Open Editorial

Joshua Christensen, Guest Writer

Recently, there has been some passionate discussion in the Williamsburg schools regarding an opinion article published in Williamsburg’s The Burger Gazette. The article titled “Petition to Change Williamsburg Voting Policy”, authored by Keslee Peterson, advocates that incoming freshmen should be allowed to participate in student body elections. The article also recommends that outgoing seniors should not participate in student body officer elections. While the first point seems to be generally accepted, the second point has faced some fierce opposition.

After reading many of the comments on Keslee’s article, I believe that some clarifications are necessary. The truth isn’t being represented accurately. I’m writing this article to clarify what I interpret to be Keslee’s argument and to educate readers about the straw man fallacy.

Let’s start with clarifying the argument that Keslee makes in her article. Keslee is arguing that seniors shouldn’t vote. The premise underlying her argument is that seniors won’t be personally affected by their vote, and being affected by the outcome of the vote is essential for one to have the right to vote. Why is this the case?

It ultimately can be boiled down to the principles of accountability and responsibility. A moral vote is held when the accountability and responsibility of the voter are equivalent to the “say” that that voter has in the election. In other words, a person’s representation should be proportionate to how they are affected by the outcome of the election. A person who should vote in an election should be the same person who corrects the election if things go wrong. This principle is demonstrated in the functioning of our own American government. If an American president is making significant mistakes that affect their ability to do their job, then it’s the people’s responsibility (through Congress) to begin the impeachment process. The people of the USA voted the person in, and in effect, have the obligation to vote the person out. This idea seems hardly controversial but seemed to be frequently misinterpreted by readers of Keslee’s article as manifested by several of the comments. Consider the following comments:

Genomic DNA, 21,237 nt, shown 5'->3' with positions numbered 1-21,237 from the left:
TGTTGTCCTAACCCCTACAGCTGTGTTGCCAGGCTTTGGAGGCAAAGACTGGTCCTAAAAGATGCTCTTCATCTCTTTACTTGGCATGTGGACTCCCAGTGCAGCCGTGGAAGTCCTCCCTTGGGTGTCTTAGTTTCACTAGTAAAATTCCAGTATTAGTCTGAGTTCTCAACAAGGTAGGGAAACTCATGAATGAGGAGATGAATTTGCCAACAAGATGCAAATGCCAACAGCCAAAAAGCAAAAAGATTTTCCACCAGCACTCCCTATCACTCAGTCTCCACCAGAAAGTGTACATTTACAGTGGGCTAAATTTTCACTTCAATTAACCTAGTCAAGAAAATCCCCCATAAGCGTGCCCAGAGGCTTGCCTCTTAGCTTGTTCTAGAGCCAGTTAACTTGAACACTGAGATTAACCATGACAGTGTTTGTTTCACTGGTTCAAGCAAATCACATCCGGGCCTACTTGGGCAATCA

“They (outgoing seniors) are the students with the literal most experience at Williamsburg out of all non-alumni students. Most of them are committed Williamsburg students who want to see the school succeed and have learned to love said school.”

“Ok.. maybe we should make a petition to take away the vote for senior citizens over 80 in the US presidential election. They might not live to see the end of the term, so let’s take away their right to vote, given to them by the constitution. Seniors aren’t Canadians. They still go to this school, and to say they are “foreigners” is kinda silly.